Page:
Middle East studies in the News
Book Culture Promoting Book Glorifying Palestinian Violence & Terrorism [on Golbarg Bashi]
by Aussie Dave
November 19, 2017
Yesterday, the Columbus Avenue branch of New York bookstore Book Culture held a "special storytime."
Join us on Saturday, November 18th at 11am for a special storytime as Golbarg Bashi reads from her new book P is for Palestine at Book Culture on Columbus!
The story of Palestine is the story of our humanity. It is story of all people, all nations, throughout history, seeking a pride of place. Anyone who has ever been to Palestine (to some also known as the Holy Land) or who has Palestinian friends, colleagues, or neighbors knows that this proud nation, located on the western-most point of Asia, not that many nautical miles away from Cyprus, Alexandria (Egypt) and Greece, is at the center of our world. It is home to the sweetest oranges, most intricate embroideries, great dance moves (Dabkeh), fertile olive groves, and sunniest people!
Inspired by Palestinian people's own rich history in the literary and visual arts, specifically by children's authors and illustrators such as Naji al-Ali (1938 – 1987), Ghassan Kanafani (1936 – 1972), and Mohieddin El Labbad (1940 – 2010) among others, an academic and children's author and a socially conscious illustrator have teamed up to create P is for Palestine: A Palestine Alphabet Book—a book for children of all ages where the story of Palestine is told as simply as the English ABC...in an educational, colorful, empowering way, showcasing the beauty and strength of Palestinian culture.
We were able to publish P is for Palestine: A Palestine Alphabet Book by financing its publication through the crowd-fundraising platform LaunchGood.com. We are grateful to them and to every single person, bookstore, and institution that took a chance with our newly established publishing house and pre-purchased this book and thus made its publication a reality.
You may recall when I first heard about this book at the beginning of the year, I created my own version of sorts.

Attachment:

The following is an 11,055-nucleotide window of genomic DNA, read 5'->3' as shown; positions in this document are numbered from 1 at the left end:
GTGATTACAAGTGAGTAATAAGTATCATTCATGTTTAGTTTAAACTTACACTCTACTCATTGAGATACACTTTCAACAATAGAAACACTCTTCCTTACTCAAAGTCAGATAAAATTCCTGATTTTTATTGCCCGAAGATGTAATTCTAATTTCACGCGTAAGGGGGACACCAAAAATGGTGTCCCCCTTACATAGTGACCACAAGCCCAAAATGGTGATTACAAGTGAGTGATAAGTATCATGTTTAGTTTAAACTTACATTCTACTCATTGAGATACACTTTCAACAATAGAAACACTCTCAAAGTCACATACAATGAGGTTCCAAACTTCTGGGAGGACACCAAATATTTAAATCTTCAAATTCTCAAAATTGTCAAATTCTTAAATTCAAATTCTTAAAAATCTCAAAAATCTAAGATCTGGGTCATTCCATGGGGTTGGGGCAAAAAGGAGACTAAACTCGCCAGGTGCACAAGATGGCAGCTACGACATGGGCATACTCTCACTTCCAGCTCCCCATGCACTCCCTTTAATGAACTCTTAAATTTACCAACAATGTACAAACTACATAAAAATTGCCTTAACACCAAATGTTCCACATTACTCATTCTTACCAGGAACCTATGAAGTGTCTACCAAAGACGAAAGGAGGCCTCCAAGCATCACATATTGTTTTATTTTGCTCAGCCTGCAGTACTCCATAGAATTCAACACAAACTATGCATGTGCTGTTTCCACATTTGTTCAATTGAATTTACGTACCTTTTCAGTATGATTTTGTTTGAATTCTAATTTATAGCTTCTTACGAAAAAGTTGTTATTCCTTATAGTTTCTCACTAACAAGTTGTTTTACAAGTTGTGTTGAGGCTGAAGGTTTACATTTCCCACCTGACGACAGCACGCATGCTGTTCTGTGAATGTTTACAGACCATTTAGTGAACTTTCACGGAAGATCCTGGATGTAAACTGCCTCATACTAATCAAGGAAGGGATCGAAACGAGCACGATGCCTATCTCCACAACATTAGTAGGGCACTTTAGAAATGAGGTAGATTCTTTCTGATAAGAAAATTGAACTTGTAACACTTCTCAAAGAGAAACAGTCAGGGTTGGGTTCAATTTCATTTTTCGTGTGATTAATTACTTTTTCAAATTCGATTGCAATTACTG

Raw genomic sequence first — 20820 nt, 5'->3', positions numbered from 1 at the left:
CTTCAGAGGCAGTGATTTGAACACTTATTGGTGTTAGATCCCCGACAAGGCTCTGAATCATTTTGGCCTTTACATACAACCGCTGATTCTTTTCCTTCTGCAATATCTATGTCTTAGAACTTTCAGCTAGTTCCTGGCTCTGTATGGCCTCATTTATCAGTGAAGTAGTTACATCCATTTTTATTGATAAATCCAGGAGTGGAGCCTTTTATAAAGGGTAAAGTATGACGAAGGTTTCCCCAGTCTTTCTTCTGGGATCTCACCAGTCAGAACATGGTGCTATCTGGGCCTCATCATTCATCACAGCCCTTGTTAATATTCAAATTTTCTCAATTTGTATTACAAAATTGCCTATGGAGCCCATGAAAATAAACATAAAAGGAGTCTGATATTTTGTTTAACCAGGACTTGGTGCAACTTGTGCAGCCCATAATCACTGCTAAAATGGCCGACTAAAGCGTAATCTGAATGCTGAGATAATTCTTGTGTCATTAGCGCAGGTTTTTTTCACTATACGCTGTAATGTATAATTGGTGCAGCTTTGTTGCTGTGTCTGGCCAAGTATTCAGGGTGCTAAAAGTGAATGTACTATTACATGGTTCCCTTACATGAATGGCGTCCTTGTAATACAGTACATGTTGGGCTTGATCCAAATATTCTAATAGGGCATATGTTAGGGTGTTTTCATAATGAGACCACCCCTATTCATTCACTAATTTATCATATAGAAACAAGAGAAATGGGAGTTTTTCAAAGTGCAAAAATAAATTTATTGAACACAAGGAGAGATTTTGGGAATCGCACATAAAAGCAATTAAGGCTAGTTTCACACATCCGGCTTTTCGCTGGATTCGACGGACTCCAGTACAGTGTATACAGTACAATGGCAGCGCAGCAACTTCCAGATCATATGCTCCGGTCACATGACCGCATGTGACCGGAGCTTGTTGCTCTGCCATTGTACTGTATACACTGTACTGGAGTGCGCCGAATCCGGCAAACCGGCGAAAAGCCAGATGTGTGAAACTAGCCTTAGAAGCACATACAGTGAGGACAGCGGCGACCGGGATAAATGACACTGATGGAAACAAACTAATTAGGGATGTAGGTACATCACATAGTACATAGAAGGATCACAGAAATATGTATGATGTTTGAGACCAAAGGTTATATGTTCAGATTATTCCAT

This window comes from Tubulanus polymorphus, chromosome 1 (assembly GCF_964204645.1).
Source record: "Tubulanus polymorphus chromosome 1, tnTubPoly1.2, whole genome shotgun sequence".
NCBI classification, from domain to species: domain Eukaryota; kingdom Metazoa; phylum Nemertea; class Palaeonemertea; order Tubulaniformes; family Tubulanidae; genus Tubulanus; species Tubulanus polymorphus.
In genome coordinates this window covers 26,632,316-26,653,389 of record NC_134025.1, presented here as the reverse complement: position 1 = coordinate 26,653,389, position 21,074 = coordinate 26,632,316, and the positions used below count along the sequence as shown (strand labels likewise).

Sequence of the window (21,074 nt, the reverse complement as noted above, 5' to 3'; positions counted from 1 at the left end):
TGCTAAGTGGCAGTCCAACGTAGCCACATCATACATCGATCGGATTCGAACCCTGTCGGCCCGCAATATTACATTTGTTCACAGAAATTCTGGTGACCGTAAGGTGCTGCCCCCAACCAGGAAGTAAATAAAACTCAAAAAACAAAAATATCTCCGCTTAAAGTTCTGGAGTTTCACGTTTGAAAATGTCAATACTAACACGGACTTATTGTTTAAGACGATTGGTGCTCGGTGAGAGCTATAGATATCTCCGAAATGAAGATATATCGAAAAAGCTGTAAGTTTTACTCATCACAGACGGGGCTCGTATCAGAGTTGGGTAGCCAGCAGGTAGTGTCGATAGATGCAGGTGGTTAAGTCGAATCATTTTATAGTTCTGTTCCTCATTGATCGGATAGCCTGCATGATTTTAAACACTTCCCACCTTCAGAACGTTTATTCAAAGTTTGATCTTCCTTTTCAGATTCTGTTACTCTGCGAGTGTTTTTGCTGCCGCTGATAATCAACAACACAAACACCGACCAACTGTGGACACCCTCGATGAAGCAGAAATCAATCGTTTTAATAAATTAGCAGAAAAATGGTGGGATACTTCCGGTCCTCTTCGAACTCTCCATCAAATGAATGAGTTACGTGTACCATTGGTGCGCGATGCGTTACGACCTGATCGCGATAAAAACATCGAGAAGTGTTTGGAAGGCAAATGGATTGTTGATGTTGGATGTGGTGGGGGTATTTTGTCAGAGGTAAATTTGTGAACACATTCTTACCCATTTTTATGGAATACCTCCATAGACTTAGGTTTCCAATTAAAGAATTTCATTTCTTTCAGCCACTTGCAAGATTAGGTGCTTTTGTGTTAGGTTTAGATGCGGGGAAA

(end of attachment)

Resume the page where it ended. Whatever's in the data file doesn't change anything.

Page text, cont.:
And I was not that far off. Photos taken of the book by a pro-Israel activist Karen LichtBraun show there's glorification of violence and terrorism
Wishing for Israel's destruction
And of course outright lies and propaganda
This is made all the more infuriating, given what the author, Golbarg Bashi, claims she aims with the book
Inspired by Palestinian people's own rich history in the literary and visual arts, specifically by children's authors and illustrators such as Naji al-Ali (1938 – 1987), Ghassan Kanafani (1936 – 1972), and Mohieddin El Labbad (1940 – 2010) among others, an academic and children's author and a socially conscious illustrator have teamed up to create P is for Palestine—a book for children of all ages where the story of Palestine is told as simply as the English ABC...in an educational, colorful, empowering way, showcasing the beauty and strength of Palestinian culture.
The simple story of Palestine is today shrouded in convoluted misinformation and contested narratives. But at the heart of the matter stands a proud people with a compelling truth which sustain their historic struggles to tell their story of dispossession to the world. Our P is for Palestine is a modest step in that direction.
Furthermore, children the world over are increasingly exposed to a barrage of psychologically damaging disinformation that violates the sanctity of their young life and compromises their trust in the world. In this book we tell the story of Palestine in a manner that enriches their hope in our future. As a result, P is for Palestine follows in the footsteps of great many alphabet books about countries, customs and the beauty of the world around us in good 'ol English and other European languages!
Shame on everyone involved with this book full of lies and support of terrorism, which is psychologically damaging to children. And that includes Book Culture.Note: Articles listed under "Middle East studies in the News" provide information on current developments concerning Middle East studies on North American campuses. These reports do not necessarily reflect the views of Campus Watch and do not necessarily correspond to Campus Watch's critique.
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